Aaron - SIGNAL: Anchoring to the 2010s is not a good idea, in Aaron's view. He argues that the last decade was "weird" given how low yields were. While he doesn't know if we will return to this type of a market environment, he does caution against those who use the last 10 years as a benchmark.

Topic 3: Term deposit rates at highest since 2012

Diana - SIGNAL: In the short term, it's a good source of income especially if you are concerned about a recession.

Aaron - SIGNAL: While a permanently large cash allocation is not a good idea, it is a great diversifier in the short term. The Lazard Defensive Australian Equity Fund currently holds 25% cash.

Pete - NOISE: The rates on offer look good on the surface but some digging will reveal a different story. Term deposits are not cash, and as Pete reminds us, that eliminates the opportunity for optionality in case markets head further south. As a bond money manager, he also notes that the corporate bond yields of these banks are often far more appealing than the term deposits they are offering.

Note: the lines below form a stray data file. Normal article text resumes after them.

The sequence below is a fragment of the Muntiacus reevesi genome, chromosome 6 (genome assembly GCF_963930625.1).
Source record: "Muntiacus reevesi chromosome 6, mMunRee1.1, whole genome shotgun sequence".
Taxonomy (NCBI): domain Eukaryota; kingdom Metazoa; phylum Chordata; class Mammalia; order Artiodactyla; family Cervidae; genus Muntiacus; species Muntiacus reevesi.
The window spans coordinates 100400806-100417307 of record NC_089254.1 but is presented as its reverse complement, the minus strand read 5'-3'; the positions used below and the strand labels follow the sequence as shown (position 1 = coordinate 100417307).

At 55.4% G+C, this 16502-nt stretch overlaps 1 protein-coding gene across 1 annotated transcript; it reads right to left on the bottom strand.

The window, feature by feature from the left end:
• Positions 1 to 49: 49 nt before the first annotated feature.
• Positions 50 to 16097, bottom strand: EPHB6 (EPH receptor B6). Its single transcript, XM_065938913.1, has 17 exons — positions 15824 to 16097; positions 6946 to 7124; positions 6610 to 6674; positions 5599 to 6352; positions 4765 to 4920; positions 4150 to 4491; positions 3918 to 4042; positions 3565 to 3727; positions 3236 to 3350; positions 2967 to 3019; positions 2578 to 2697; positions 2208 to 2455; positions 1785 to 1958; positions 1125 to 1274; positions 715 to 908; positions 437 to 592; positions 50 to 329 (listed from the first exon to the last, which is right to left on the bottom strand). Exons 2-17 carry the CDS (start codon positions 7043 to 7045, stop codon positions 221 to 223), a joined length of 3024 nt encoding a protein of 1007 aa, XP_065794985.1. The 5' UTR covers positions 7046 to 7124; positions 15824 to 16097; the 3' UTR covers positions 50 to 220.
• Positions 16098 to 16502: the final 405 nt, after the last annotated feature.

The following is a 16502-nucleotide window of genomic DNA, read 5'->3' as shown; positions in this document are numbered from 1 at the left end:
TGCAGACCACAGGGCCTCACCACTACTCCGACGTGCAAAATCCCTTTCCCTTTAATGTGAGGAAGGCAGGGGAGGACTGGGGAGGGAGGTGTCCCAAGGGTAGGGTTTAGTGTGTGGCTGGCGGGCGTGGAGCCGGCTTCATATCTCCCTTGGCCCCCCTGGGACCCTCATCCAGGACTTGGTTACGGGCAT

Bonus Topic: The relentless rise in rental yields

Australian home prices rebounded in May for the third month in a row. Conveniently, building approvals collapsed 8% while rents in the ABS' monthly CPI indicator increased by more than 6% in April alone. So how long can the massive rise in rents continue?

"I think Australia has a big problem with housing supply, which is leading to very high rents. Rental yields can remain quite high for a while which is good news for investors, but at the same time, there is a risk of further falls in the capital value of houses," Diana says.

Charts to Watch

Diana's Chart: Equity dividend yields versus bank deposits

Diana Chart May 25

Aaron's Chart: Dividend changes over time on the ASX

Aaron chart May 31

Pete's Chart: The fixed rate mortgage rolloff

Pete Chart May 25


Written By

Signal or Noise

Signal or Noise is Livewire's video series dedicated to making economics and macro more applicable to the everyday investor.